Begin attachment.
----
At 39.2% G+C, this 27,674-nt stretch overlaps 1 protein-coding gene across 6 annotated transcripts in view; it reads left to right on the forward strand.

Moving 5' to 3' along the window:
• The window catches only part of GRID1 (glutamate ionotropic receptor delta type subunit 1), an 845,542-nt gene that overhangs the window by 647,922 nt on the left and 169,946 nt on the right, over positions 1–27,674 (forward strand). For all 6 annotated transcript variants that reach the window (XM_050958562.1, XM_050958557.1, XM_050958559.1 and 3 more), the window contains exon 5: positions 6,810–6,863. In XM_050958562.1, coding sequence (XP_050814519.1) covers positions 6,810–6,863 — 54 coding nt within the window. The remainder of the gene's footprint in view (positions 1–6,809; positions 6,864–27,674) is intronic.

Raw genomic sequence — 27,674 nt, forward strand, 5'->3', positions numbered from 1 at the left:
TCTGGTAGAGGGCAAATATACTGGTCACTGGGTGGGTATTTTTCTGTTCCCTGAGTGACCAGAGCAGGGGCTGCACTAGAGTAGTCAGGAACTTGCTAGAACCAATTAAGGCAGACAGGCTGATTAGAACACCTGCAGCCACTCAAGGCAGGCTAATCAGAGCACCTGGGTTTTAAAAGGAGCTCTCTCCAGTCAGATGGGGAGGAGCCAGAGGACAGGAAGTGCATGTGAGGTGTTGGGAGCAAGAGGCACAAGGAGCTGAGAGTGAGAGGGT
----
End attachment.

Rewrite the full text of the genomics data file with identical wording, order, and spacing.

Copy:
At 39.2% G+C, this 27,674-nt stretch overlaps 1 protein-coding gene across 6 annotated transcripts in view; it reads left to right on the forward strand.

Moving 5' to 3' along the window:
• The window catches only part of GRID1 (glutamate ionotropic receptor delta type subunit 1), an 845,542-nt gene that overhangs the window by 647,922 nt on the left and 169,946 nt on the right, over positions 1–27,674 (forward strand). For all 6 annotated transcript variants that reach the window (XM_050958562.1, XM_050958557.1, XM_050958559.1 and 3 more), the window contains exon 5: positions 6,810–6,863. In XM_050958562.1, coding sequence (XP_050814519.1) covers positions 6,810–6,863 — 54 coding nt within the window. The remainder of the gene's footprint in view (positions 1–6,809; positions 6,864–27,674) is intronic.

Raw genomic sequence — 27,674 nt, forward strand, 5'->3', positions numbered from 1 at the left:
TCTGGTAGAGGGCAAATATACTGGTCACTGGGTGGGTATTTTTCTGTTCCCTGAGTGACCAGAGCAGGGGCTGCACTAGAGTAGTCAGGAACTTGCTAGAACCAATTAAGGCAGACAGGCTGATTAGAACACCTGCAGCCACTCAAGGCAGGCTAATCAGAGCACCTGGGTTTTAAAAGGAGCTCTCTCCAGTCAGATGGGGAGGAGCCAGAGGACAGGAAGTGCATGTGAGGTGTTGGGAGCAAGAGGCACAAGGAGCTGAGAGTGAGAGGGT